IRA FLATOW: So what is it about honey That makes it so good here, because it has this synaptic property?
JES BURNS: Yes, it is. But to get a little bit into the chemistry, I’m going to let the expert talk us through this one. This is Washington State University engineer Feng Zhao.
– So they have a big molecule chains in the material, and we need those molecule chains in order for us to make our devices.
JES BURNS: Yeah, so basically, the honey is a substance that you can engineer to have these memristive qualities. They behave like a memory and processing information when different levels of electricity are applied to them. They also like honey because it’s relatively cheap. It doesn’t spoil. And you don’t have to mine it and process it like you do minerals.
IRA FLATOW: Right.
JES BURNS: When you think about it, bees are actually helping the environment. We’re not tearing apart the Earth to get these materials.
IRA FLATOW: What I’m wondering about is I know that honey is mostly sugar. So could you swap out different high fructose corn syrup, for example, instead of the honey?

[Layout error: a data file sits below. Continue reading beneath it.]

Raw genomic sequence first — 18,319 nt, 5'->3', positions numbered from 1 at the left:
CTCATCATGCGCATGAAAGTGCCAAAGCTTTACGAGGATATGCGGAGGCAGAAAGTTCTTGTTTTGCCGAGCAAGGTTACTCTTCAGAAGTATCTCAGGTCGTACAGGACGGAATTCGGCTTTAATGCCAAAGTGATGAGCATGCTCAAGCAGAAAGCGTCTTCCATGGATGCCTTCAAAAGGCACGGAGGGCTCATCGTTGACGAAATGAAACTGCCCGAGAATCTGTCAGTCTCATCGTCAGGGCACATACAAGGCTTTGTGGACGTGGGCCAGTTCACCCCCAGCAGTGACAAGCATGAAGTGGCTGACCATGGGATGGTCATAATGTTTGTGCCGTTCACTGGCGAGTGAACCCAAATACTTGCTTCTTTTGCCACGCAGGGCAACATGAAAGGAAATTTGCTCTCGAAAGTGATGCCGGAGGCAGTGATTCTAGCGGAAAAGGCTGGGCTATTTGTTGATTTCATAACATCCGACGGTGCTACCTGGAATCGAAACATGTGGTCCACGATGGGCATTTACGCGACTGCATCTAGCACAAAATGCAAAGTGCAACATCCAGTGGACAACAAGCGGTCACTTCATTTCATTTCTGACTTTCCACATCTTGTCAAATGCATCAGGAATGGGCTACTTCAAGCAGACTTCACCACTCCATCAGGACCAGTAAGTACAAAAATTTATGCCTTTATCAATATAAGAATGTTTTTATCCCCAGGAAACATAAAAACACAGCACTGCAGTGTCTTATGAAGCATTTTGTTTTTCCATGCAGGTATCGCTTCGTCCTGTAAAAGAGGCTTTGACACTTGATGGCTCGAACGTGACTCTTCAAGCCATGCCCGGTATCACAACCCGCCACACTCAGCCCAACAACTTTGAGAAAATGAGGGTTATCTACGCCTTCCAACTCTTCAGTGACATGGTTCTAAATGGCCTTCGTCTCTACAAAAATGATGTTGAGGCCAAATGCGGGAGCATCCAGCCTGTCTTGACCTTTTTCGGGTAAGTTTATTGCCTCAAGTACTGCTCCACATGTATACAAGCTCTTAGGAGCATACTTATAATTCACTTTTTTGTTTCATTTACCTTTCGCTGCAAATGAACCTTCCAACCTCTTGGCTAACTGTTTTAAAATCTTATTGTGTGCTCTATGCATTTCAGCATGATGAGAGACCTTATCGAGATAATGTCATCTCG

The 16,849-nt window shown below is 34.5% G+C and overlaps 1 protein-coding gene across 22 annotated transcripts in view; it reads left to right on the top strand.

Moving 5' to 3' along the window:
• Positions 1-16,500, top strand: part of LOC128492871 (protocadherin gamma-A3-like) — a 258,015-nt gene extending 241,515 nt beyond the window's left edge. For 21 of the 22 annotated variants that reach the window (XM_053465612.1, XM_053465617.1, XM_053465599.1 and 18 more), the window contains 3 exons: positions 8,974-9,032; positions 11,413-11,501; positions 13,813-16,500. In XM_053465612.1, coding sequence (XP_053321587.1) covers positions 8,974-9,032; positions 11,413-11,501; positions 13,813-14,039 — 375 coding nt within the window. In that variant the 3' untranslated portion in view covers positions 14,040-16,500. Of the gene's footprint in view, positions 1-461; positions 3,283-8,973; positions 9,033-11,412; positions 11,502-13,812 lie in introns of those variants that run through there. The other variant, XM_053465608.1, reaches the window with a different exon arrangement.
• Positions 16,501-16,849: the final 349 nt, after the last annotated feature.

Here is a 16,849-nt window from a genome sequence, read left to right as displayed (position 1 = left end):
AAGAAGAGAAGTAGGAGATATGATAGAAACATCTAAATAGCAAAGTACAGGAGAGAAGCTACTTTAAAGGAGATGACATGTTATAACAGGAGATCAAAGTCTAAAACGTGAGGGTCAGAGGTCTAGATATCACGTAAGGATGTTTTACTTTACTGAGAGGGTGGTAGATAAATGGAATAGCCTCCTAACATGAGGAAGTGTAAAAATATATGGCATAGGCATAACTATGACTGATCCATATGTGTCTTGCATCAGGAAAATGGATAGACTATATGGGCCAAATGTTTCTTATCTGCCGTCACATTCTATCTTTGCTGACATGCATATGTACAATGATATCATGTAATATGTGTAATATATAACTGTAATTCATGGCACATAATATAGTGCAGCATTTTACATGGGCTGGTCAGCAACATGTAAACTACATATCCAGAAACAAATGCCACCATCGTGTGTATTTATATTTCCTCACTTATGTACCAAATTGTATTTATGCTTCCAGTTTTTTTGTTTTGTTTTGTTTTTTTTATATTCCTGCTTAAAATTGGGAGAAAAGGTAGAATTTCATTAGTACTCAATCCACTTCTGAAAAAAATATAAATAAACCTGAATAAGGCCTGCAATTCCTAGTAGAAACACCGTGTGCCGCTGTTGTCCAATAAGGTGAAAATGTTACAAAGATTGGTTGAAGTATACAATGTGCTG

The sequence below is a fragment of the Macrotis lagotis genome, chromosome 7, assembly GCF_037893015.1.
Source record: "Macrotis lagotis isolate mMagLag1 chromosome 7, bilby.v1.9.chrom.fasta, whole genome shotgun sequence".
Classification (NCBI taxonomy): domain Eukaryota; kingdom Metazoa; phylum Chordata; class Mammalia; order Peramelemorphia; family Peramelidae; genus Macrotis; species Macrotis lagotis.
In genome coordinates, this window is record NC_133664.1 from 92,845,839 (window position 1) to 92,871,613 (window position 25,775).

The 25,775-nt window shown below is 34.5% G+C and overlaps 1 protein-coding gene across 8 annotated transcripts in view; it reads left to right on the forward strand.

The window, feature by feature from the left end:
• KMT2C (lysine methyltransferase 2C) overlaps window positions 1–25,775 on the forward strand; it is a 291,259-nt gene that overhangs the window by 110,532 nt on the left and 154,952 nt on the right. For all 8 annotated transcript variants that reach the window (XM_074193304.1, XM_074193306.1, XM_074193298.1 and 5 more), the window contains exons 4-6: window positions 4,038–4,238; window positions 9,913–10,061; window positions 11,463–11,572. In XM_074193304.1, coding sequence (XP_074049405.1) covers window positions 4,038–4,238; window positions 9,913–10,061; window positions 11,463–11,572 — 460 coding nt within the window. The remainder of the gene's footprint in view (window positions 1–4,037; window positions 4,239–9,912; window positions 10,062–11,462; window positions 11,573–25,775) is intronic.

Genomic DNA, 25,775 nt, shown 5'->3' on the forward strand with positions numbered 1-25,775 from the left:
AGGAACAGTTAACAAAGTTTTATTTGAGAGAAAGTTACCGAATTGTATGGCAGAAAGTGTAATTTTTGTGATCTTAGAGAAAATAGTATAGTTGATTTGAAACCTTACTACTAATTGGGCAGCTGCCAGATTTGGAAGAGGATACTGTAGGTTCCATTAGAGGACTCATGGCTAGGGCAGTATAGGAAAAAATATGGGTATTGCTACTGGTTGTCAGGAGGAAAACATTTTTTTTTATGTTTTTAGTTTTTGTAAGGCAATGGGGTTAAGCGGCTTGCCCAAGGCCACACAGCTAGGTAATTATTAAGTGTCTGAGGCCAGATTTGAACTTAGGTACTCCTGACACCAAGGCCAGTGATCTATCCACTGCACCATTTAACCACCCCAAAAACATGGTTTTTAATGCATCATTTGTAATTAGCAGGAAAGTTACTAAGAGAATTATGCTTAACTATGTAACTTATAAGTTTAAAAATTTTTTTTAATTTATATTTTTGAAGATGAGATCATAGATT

JES BURNS: They tried fructose. They tried all kinds of things in this kind of sugar category. They tried glucose. They even tried things like aloe vera. But in the end, honey ended up showing the most promise for what they were looking for.
IRA FLATOW: OK, so how does the memristor compare it to something more traditional like silicon, like a computer chip?
JES BURNS: Well, this is such a new technology that I haven’t seen head-to-head comparisons, but it’s probably safe to say the silicone tech is further along in its development because people are using silicone to make memristors. But a really interesting comparison, I think, comes when you’re ready to throw the component away, the end use of the life cycle. So you mentioned 50-million tons of e-waste each year. Only 20% is recycled.